Trinity United Church of Christ, the church where Barack Obama is a member has been in the news this week – but not for the reasons most churches make the news. The angry anti-American sentiments of the church’s long time, now pastor emeritus, has come rumbling into the national consciousness.
Obama has declared, “I vehemently disagree and strongly condemn the statements that have been the subject of this controversy. I categorically denounce any statement that disparages our great country or serves to divide us from our allies … I reject outright the statements by Rev. Wright that are at issue.”
The Senator has also disavowed direct knowledge of the pastor’s radical views. Such a position seems dubious, given his close relationship with the pastor over the years. Did he know about the pastor’s radical views? How could he not have known? Such views don’t tend to be one-sermon issues. They color one’s thinking pervasively. They affect one’s world view and spill over into any number of corollary positions? They filter perspectives, programs and policies of the whole church. If such a view was only the content of one sermon, a departure from “the norm,” it would certainly seem that it would be a shocking experience in most congregations.
Watching the video, it is clear to any observer, that the people are not in shock. They are cheering. Supportive. It would appear that they have heard, or certainly understood as implied, such radical positions espoused before. Churches change slowly. They resist change. The video would suggest that the church was well-primed for such a message. It suggest that they infact had heard such rhetoric before.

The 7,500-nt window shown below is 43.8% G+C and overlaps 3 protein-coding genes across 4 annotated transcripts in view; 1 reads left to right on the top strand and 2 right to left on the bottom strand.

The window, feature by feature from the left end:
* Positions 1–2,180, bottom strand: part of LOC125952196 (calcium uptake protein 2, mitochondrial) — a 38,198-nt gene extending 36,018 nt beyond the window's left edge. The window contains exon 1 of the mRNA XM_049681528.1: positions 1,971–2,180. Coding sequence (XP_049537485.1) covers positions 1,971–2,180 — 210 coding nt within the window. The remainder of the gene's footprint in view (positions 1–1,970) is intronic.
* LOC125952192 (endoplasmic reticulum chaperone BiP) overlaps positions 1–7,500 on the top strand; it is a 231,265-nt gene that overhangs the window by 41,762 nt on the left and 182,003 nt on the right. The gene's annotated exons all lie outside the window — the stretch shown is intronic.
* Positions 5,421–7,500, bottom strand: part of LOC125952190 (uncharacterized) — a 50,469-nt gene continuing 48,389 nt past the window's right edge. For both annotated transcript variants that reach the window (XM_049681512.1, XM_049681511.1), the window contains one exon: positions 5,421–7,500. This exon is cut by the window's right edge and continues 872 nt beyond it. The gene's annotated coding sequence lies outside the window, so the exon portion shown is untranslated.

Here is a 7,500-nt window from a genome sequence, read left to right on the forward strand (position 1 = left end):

The call for judgment on a nation is not new. Prophetic voices cried out against social injustice in ancient Israel. But they did so as conflicted Israelites, as insiders, members of the community who were emotionally invested in the nation. Their love for the nation drove them to confront the injustice. Hatred and bigotry were not the driving motivations. Their confrontation was typically partnered with a call to repentance, and a promise of redemptive grace. It was confrontation, laced with the potential for reconciliation, pending doom wrapped with an offer of gracious intervention.
Given the rhetoric of Obama’s pastor, an old photo has reappeared. The picture is authentic. It was published in Time magazine and was taken 9/16/07 at an event in Indianola, Iowa where six Democratic presidential candidates appeared. It was Iowa Senator Tom Harkin’s annual “meat and greet.” The fourth person in the picture is Senator Harkin’s wife, Ruth. Not seen in the picture are three other candidates who were standing out of view on the right side of the platform, Senator Chris Dodd, Senator John Edwards, Senator Joe Biden.
The question is clear – What was going on with Senator Obama? Why was he not saluting the flag? At the time of the even, critics circulated the picture and accused the Senator of not respecting the flag or the national anthem. This is troublesome, especially since the protocol, according to the United States Flag code, is that civilians should have their right hands over their hearts and that they should be facing the flag.
Obama’s supporters say this was a little lapse should not be held against him. The assert that there have been plenty of other events at which he has saluted the flag. Some supporters suggested that the picture may not tell the whole story, that he may have raised his hand shortly after it was taken.
An ABC News video, however, shows that Senator Obama did not salute at any time during the anthem and that everybody else on the platform did.
Which is the real Obama? The one with the rhetoric of hope? Or the one who does not salute the flag? At least, early in the campaign, he chose not to salute the flag. At least on this occasion. He probably learned a lesson from the negative media attention. Is he authentic? Or, do the views of his church more clearly represent him? Is he, as his lovely wife expressed, “finally proud” of the nation?
A spokesperson for the Senator told Fox News that it was ridiculous to suggest that Obama was making any kind of a statement and that sometimes “he does and sometimes he doesn’t place his hand over his heart during the national anthem.”